Losing control of your vehicle, especially at high speed or in tight turns, is scary. To Ryan Bourgard, it’s a stress reliever.
A soft-spoken, 29-year-old single father — his toddler daughter’s middle name is Danger, no lie — Bourgard has a wild streak. Growing up it was skateboarding and snowboarding, then autocross, singing in an alternative rock band and eventually handling sharp knives as a sushi chef.
Now it’s drifting, which is not the passive activity it sounds like. “Controlled chaos” is more like it.
On most Sundays this summer, Bourgard drives his red Toyota Corolla to Stateline Speedway and parks in the lot alongside mostly rear-wheel-drive imports like his. Out goes the car seat — and anything else that adds unnecessary weight or that he doesn’t want to lose flying around the track. On goes the helmet.
He gets into line with a dozen or so other drivers from Washington and Idaho, most 20- to 30-something amateurs like himself, although some aspire to race professionally. Bourgard cuts the engine and pushes the car, concerned about overheating on this typically scorching summer day among the black asphalt and concrete of Stateline Speedway in Post Falls. The line moves quickly as drivers follow the action on the quarter-mile, figure-eight track, cheering but also learning.
When it’s his turn, Bourgard flies up the straightaway, downshifting into the turn, flooring it, his foot working gas and brake simultaneously. The rear tires spin and lift as he yanks on the steering wheel, correcting and over-correcting to maintain the drift “line” through the turn, bracing for impact that never happens. The tires smoke, or maybe it’s the engine. A deafening sound of shrieking tires and an engine pushed to capacity. It’s over in less than a minute.
Bourgard discovered drifting last year and dug the Japanese connection. A 1990s anime film, Initial D, featured a tofu delivery boy whose high-speed touge (pronounced toe-gae), or mountain driving, popularized drifting, which is defined as “a precise balance of steering, accelerating, braking, shifting and pulling the E-brake,” according to driftingstreet.com.
Sure, it’s dangerous, but less so on the track than the streets. Theoretically.
In the first year of drifting at Stateline Speedway, only one car has ever “tapped” the wall (Nathan Shewchuk, a ballsy driver from Walla Walla) and it was intentional, says Stateline Drift (SLD) organizer Trevor Mohror.
Mohror, who drives a ’92 Nissan 240SX, has street raced since 2003 and tried other venues, including autocross, a timed, single-car event through an obstacle course. But drifting intrigued him. He approached Post Falls’ Stateline Speedway last summer about hosting events. SLD was born.
The crew includes Mohror’s girlfriend, Kara Chichester, whom he calls “the muscle” for corralling drivers and handling details, and drivers A.J. Spence and Trais Taylor. The track coordinator is general manager Larry Bertrand, formerly of Spokane County Raceway and Fast Kart Speedway.
Like Mohror, Trais has participated in Evergreen Drift, a “grassroots” event. It takes place at the track in Monroe, Wash., which is also home to round five of the seven-course Formula Drift professional season (the last race is in Irwindale, Calif., on October 12-13).
Though pro status and sponsorship might be end-goals — expenses include insurance, car maintenance and modifications, gas, entry fees and tires (lots of them) — Stateline Drift is geared toward growing the sport. Entry fees throughout the July-to-September season are $35-$45, plus insurance; $5 for spectators. Helmets, seat belts and driver attendance at the track meetings are all mandatory.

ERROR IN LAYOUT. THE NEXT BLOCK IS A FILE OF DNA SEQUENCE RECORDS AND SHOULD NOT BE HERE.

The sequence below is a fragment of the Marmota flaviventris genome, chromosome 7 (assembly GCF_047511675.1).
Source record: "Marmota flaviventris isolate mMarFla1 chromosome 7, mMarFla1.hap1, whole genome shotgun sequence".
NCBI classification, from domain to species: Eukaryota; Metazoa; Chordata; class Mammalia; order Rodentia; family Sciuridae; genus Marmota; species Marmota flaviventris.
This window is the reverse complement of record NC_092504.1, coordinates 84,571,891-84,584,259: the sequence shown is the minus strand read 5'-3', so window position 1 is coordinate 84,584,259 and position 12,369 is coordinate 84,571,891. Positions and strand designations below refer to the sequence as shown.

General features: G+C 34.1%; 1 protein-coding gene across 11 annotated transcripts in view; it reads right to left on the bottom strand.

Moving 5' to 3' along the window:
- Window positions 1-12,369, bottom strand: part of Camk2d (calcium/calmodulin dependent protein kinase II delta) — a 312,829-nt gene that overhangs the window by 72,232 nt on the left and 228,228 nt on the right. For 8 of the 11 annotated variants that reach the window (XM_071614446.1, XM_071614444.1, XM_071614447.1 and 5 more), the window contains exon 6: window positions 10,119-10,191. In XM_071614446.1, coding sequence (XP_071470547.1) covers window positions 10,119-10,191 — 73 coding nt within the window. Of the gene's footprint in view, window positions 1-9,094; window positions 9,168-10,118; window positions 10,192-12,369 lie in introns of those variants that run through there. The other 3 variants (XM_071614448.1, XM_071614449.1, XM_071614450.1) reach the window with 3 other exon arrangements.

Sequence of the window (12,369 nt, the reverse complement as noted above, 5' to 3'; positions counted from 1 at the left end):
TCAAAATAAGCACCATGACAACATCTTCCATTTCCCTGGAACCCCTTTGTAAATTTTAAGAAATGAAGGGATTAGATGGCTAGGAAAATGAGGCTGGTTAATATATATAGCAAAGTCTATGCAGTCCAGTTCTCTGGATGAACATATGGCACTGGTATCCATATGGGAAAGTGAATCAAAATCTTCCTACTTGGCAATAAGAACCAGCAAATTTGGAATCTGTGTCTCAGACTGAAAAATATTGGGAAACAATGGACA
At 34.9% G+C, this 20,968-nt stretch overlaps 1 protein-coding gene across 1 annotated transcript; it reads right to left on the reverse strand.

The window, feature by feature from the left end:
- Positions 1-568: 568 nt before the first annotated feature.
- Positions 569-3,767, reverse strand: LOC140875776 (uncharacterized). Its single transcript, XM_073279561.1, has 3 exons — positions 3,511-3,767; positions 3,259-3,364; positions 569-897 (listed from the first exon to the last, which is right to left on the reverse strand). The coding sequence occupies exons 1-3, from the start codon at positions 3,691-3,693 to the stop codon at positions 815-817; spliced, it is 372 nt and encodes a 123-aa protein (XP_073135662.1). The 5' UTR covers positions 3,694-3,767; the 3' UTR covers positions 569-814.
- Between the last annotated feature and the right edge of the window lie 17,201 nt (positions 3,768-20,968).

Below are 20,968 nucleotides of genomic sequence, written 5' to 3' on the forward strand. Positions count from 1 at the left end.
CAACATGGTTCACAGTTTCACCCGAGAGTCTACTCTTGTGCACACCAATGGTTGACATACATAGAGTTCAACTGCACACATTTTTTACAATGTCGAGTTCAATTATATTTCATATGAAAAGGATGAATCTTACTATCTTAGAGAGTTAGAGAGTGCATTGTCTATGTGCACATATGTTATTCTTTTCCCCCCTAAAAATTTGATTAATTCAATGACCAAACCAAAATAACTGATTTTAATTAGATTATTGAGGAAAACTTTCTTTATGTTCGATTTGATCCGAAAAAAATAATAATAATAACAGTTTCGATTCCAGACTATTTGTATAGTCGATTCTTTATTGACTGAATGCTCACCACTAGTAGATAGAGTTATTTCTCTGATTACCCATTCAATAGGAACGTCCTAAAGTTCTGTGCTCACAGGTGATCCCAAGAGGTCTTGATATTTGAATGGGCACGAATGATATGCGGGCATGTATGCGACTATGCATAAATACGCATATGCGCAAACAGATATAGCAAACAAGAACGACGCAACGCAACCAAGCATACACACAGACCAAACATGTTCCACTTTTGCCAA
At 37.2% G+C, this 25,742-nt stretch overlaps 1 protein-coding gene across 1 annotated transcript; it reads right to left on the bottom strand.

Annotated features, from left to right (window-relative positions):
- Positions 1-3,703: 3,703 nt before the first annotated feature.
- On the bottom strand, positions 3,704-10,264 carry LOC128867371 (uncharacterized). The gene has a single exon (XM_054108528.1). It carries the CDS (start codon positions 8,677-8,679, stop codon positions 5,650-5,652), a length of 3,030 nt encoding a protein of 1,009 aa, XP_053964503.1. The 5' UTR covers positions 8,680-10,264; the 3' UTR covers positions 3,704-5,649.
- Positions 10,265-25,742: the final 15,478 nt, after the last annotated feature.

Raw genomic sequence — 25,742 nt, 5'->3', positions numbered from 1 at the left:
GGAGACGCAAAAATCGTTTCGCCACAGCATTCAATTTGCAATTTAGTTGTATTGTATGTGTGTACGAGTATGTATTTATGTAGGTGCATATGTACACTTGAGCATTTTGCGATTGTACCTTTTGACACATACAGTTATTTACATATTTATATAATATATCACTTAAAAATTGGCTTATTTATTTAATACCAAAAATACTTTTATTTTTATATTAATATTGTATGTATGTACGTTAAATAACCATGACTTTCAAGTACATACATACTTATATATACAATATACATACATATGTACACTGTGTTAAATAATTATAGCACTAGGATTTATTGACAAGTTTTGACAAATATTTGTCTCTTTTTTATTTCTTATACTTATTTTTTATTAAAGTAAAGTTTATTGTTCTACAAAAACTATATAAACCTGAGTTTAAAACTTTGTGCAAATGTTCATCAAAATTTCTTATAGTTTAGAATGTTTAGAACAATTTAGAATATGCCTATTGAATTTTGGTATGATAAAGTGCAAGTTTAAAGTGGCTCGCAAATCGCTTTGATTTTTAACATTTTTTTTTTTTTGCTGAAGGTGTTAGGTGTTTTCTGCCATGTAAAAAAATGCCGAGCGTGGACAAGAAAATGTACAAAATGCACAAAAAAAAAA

When it comes to the chosen car, though, it’s personal preference and experience. Bourgard drives a modified ’87 GTS TwinCam Toyota Corolla, an AE86 chassis called hachi-roku in Japanese, he says. It’s the same model that that tofu driver used in the anime film.
In drifting, says Bourgard, “the quickest way to gain velocity is to lose mass.” He’s dropped 500 pounds of A/C and rear seats, though the stereo is intact and bumpers are modified with zip-ties to fall off as needed.
That’s what happens to Ricky Bailey, who let me ride along on a “tandem” run, where one driver leads and others — up to five drivers — follow. Nonplussed, Bailey retrieves the bumper and drives off holding it out the window, pits briefly and lines up again.
Bailey, whose pregnant wife, Sheena, looks on from the stands, grew up in Sandpoint and got into racing through Auto Sports Northwest. A fire extinguisher tech for Oxarc, Bailey modified his everyday Nissan with a Japanese SSR 20 Turbo engine. To get to the next level, says Bailey nodding at Trais Taylor’s car, he’ll need something even better.
Better costs money. An office supply salesman by day, driver Cody Hall is into his Nissan 240SX for around $8,000, including motor, suspension, roll cage and flat black paint.
Like drag racers and hot rodders before them, drift drivers have gotten resourceful, forming social networks to swap parts and information in equal measure. Although SLD’s season ended last week, track attendance and participation was steady this year. And the group’s Facebook page (stateline.drift), counts 400 followers — fans, yes, but also potential future drivers in this growing sport.
That’s good news for Mohror, who is already planning for next season. “Everyone likes to do burnouts,” he says.
Catch the season’s highlights on NBC Sports’ first-ever Formula Drift broadcast, starting September 2 and continuing every Sunday at 2 pm through December 2.
For local action, check out stateline.drift on Facebook.